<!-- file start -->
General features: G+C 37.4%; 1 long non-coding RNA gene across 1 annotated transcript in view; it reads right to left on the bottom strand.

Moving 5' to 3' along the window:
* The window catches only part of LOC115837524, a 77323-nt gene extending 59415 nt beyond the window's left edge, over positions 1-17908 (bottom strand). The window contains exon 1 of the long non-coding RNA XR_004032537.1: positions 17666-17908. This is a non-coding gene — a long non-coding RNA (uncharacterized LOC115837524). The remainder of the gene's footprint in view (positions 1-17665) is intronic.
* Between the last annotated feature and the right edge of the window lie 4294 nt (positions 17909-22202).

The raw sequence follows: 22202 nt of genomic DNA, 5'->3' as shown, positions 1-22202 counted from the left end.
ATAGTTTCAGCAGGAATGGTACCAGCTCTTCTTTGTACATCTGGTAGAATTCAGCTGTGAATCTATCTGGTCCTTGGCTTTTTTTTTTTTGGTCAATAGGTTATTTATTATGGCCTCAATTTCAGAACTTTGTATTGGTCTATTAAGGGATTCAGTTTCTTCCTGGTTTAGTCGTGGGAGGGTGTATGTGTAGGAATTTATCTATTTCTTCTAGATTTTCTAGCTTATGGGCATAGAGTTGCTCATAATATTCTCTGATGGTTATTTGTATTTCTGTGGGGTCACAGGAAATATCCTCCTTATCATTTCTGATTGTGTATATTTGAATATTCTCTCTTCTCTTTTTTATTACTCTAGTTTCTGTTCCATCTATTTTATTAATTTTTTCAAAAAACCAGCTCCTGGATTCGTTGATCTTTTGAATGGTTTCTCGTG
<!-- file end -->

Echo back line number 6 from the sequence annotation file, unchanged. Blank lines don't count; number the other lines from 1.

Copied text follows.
ATAGTTTCAGCAGGAATGGTACCAGCTCTTCTTTGTACATCTGGTAGAATTCAGCTGTGAATCTATCTGGTCCTTGGCTTTTTTTTTTTTGGTCAATAGGTTATTTATTATGGCCTCAATTTCAGAACTTTGTATTGGTCTATTAAGGGATTCAGTTTCTTCCTGGTTTAGTCGTGGGAGGGTGTATGTGTAGGAATTTATCTATTTCTTCTAGATTTTCTAGCTTATGGGCATAGAGTTGCTCATAATATTCTCTGATGGTTATTTGTATTTCTGTGGGGTCACAGGAAATATCCTCCTTATCATTTCTGATTGTGTATATTTGAATATTCTCTCTTCTCTTTTTTATTACTCTAGTTTCTGTTCCATCTATTTTATTAATTTTTTCAAAAAACCAGCTCCTGGATTCGTTGATCTTTTGAATGGTTTCTCGTG